Whether American public schools have ever played a key role in preparing citizens for political participation, they certainly do not play such a role today. Civic education for most public high school students consists of one government course, usually completed in the senior year (which means those who drop out prior to their final year never take this course). The kinds of experiential learning mentioned above, aimed at developing students’ participatory skills, were already uncommon before our schools became so test-driven, and they are less common now.

More and more test-based accountability means that schools have less and less time to teach participatory civic skills, especially in poor, urban communities. Children growing up these communities are unlikely to find many civically engaged role models among the adults in their daily lives. If we don’t rethink our approach to preparing citizens, poor children will continue to grow up with few participatory skills, little belief in the responsiveness of the system and few personal relationships with influential adults. The advantages of access to influence that accrue to privileged children through their parents and family friends are likely to persist.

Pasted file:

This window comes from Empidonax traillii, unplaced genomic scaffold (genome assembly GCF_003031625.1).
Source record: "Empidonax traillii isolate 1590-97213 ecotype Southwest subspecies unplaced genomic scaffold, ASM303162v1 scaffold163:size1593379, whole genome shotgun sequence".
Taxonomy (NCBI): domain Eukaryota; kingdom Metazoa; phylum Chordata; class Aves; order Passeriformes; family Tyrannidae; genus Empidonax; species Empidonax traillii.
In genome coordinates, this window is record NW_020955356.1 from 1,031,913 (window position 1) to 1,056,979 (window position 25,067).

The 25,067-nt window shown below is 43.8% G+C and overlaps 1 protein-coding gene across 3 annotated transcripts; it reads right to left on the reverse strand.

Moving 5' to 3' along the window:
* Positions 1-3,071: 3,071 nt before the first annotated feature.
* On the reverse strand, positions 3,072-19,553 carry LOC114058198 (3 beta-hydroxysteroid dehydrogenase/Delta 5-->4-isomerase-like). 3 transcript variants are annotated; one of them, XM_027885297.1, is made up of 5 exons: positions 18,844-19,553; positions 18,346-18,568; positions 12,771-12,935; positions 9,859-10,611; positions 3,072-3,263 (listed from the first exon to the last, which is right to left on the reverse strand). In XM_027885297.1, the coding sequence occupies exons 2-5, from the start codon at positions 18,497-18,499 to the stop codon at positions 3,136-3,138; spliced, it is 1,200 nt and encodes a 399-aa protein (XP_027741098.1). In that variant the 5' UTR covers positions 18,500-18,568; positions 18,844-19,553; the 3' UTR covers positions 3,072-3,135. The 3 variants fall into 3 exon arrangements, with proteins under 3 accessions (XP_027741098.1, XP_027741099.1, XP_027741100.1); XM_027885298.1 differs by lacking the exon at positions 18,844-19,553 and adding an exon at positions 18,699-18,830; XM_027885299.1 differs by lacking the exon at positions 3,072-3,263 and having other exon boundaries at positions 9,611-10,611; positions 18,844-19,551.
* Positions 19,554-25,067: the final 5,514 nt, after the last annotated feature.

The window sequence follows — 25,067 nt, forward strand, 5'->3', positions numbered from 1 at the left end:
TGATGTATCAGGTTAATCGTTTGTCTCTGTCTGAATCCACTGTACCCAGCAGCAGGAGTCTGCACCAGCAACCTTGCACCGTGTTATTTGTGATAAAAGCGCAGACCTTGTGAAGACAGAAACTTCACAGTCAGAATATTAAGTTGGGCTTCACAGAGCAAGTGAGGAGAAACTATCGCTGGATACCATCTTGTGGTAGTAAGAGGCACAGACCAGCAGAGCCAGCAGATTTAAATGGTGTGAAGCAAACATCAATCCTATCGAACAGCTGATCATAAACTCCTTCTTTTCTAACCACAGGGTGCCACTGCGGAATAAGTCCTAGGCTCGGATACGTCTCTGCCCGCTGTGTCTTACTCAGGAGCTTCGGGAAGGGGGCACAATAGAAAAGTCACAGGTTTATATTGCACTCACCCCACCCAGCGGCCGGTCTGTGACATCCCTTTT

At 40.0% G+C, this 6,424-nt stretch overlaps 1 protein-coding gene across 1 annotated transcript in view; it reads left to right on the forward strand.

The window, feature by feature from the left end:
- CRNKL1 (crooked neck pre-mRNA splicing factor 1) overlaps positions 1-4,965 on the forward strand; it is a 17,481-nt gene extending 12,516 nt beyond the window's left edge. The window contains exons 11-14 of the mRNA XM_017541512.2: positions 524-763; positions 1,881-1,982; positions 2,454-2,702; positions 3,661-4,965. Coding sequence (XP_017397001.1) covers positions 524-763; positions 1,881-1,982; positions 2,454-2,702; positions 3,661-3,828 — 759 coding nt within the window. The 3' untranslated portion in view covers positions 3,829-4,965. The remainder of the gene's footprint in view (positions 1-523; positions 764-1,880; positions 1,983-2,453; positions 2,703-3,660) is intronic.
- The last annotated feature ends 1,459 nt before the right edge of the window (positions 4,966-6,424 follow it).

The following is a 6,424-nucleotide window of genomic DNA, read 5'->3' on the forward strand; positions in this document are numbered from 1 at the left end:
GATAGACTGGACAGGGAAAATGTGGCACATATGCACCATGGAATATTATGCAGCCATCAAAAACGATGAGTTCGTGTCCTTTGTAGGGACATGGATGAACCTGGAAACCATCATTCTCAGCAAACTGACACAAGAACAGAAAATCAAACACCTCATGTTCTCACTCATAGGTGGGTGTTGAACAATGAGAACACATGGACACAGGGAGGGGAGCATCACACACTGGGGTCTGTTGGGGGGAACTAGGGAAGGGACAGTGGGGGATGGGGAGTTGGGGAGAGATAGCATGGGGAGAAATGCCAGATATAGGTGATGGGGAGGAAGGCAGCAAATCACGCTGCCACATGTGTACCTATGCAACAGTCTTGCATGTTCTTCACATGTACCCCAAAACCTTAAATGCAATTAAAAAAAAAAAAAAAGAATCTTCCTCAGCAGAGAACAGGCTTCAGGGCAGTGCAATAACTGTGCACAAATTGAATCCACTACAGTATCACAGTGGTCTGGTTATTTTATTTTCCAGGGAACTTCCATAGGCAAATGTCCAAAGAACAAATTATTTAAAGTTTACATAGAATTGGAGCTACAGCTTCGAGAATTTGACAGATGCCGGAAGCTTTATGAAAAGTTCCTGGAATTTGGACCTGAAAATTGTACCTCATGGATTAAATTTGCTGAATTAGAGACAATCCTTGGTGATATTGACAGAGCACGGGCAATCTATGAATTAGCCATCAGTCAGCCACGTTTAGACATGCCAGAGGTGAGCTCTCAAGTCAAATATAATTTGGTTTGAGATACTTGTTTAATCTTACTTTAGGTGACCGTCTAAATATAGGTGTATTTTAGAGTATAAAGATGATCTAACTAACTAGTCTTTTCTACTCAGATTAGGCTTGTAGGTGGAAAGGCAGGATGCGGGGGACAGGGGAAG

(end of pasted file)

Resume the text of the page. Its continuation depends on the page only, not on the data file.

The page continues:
Communities seeking to change this dynamic, however, can ameliorate these disadvantages by providing opportunities for young people to participate in community decision-making. Meaningful youth participation allows disadvantaged youth to learn how to advocate for changes in public policy, and can connect them to adults who can help them accomplish the changes they want. Involving youth in evaluating youth services, for example, helps them to understand budgets and funding, as well as the trade-offs that must be made to fund one program over another.

There are many youth participation models to experiment with. It is very important, however, that communities design their approach with the following points in mind: 
  • Authenticity: Make sure the issues addressed by youth are important to them and to the community—that they are addressing real problems, and not just planning fun events.
  • Trust: It will take time for youth and adults to trust each other. But if adults demonstrate that they value young people’s contributions, young people will take the work seriously and work hard to earn adults’ trust.